Chapter 5, The Fastest HTTP Request is No HTTP Request, proves that one of the best ways to improve the load time of your website is by reducing requests. We look at some effective and easy-to-implement techniques to help you achieve speedy load times. We discuss sprite sheets and how they can take a bunch of requests and turn it into one request. We also provide information about combining files.
Server-side optimization is also a great place to make some improvements. We talk more about server-side optimization and also take a look at AppCache, which is another excellent method to improve your site's performance.
Chapter 6, Testing, Testing, and Testing, asserts that testing is a crucial stage of the development life cycle. It's where you can not only identify problems with your site but also root out performance issues.
Chapter 7, Speeding Up Development with Design Concepts, Patterns, and Programs, focuses on a few ways to improve your site. We kick off by looking at design concepts: graceful degradation, and progressive enhancement. We discuss the differences between these two concepts and how a better user experience can be achieved on a website by making use of progressive enhancement rather than graceful degradation.
Making use of object-oriented CSS (OOCSS) can be a great benefit to your website's maintainability and can improve its loading speed. By following OOCSS, you can reduce the size of your CSS files, thereby improving the download time of the resources required to load your site. We also take a look at how we can improve OOCSS even further by combing it with a CSS preprocessor such as SASS.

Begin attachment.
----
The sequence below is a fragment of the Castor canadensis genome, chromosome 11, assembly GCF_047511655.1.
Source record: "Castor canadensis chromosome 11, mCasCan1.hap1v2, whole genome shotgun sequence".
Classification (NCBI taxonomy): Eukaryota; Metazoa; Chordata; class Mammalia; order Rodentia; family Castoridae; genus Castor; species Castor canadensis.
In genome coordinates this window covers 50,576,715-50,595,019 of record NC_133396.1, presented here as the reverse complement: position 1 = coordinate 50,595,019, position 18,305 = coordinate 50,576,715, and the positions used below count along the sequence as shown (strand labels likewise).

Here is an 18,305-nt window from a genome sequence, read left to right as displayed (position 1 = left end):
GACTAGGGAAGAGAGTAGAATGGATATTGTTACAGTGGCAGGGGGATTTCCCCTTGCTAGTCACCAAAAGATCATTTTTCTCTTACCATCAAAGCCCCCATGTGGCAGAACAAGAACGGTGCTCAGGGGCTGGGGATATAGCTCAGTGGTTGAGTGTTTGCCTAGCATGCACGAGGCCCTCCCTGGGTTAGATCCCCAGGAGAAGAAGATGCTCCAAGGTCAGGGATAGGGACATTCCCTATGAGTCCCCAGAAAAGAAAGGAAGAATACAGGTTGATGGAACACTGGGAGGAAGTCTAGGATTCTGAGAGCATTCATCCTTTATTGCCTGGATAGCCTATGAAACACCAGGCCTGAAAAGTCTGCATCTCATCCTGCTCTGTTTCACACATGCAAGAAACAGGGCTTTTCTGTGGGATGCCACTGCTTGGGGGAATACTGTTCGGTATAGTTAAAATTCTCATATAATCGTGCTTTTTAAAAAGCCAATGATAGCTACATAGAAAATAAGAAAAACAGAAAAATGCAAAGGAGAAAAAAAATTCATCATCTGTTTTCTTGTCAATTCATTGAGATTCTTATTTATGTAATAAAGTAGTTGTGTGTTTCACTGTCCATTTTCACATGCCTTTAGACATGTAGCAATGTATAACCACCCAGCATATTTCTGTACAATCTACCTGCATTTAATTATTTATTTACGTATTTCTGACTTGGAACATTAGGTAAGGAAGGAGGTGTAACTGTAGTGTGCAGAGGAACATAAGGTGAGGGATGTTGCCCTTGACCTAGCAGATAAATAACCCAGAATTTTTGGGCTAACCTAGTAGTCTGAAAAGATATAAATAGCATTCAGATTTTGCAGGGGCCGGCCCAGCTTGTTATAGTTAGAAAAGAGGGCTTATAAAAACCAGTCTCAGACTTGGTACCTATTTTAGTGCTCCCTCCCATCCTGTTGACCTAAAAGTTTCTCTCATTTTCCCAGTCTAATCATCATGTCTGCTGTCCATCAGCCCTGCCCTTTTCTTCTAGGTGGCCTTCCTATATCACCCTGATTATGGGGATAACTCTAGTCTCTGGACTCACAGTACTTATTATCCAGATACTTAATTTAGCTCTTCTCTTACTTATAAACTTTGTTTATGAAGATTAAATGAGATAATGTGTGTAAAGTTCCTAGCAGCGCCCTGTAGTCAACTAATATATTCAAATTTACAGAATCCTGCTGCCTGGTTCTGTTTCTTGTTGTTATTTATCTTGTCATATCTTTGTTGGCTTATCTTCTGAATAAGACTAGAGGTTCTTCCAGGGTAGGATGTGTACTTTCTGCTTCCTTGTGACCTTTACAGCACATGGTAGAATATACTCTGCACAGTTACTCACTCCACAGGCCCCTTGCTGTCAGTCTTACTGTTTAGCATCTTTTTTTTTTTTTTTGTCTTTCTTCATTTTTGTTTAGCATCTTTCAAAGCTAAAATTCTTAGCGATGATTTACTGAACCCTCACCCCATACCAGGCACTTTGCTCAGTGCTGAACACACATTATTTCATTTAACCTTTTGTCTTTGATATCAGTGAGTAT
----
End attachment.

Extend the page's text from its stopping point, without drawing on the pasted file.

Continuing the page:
There is a brief mention of available patterns to get you started with your project.
Programs such as GruntJS and RequireJS can make you more productive and improve your website's performance. We describe them as well.
Chapter 8, Using Tools for Performance, is basically an introduction. It is intended to point out available applications that you can use to make your development cycle more efficient.
Once we're almost done, we take a look at some resources to take what we've talked about to the next level. We mention some great developers who have made significant contributions to the web field and give you some excellent starting points to further your knowledge of responsive web design.
Appendix, Taking the Next Steps, contains an overview of the entire book. It summarizes what we talked about and helps you understand the next steps to becoming a great, responsive web developer.
This book will focus on improving the performance of your responsive sites. We will go through some exercises to encourage you to think of performance as an integral part of the design process.
At its core, the Web is responsive. If you were to create a page with only a few paragraphs of text and a heading or two, you could view that page on any device. The text would automatically reposition itself to fit into any view.
However, as we all know, today's web browsing experience is expected to be much more complex and immersive than a white page with text on it; as we move further into the future of technology, these demands may get bigger and more elaborate. Websites have rich and interactive content, beautiful imagery, interactive elements, and content that spans across wider and wider screens. Along with the complexity of the modern Web, we have seen the arrival of easy-to-use frameworks such as Bootstrap and Foundation to assist with responsiveness; however, even these amazing platforms come with problems of their own, performance being one of the major issues.
In today's immersive, Internet-obsessed world, viewers don't wait longer than a couple of seconds for their content to load, which means that performance is key. We will take a look at principles such as Mobile First, HTTP caching, and dynamic content loading to help make your sites quicker and more responsive, thereby creating an experience that people can enjoy and respond to in a positive way.
This book is aimed at developers who have experience in building websites and have had at least some exposure to building a responsive website. The goal here is to foster a deeper understanding of responsive websites to improve the way we build them.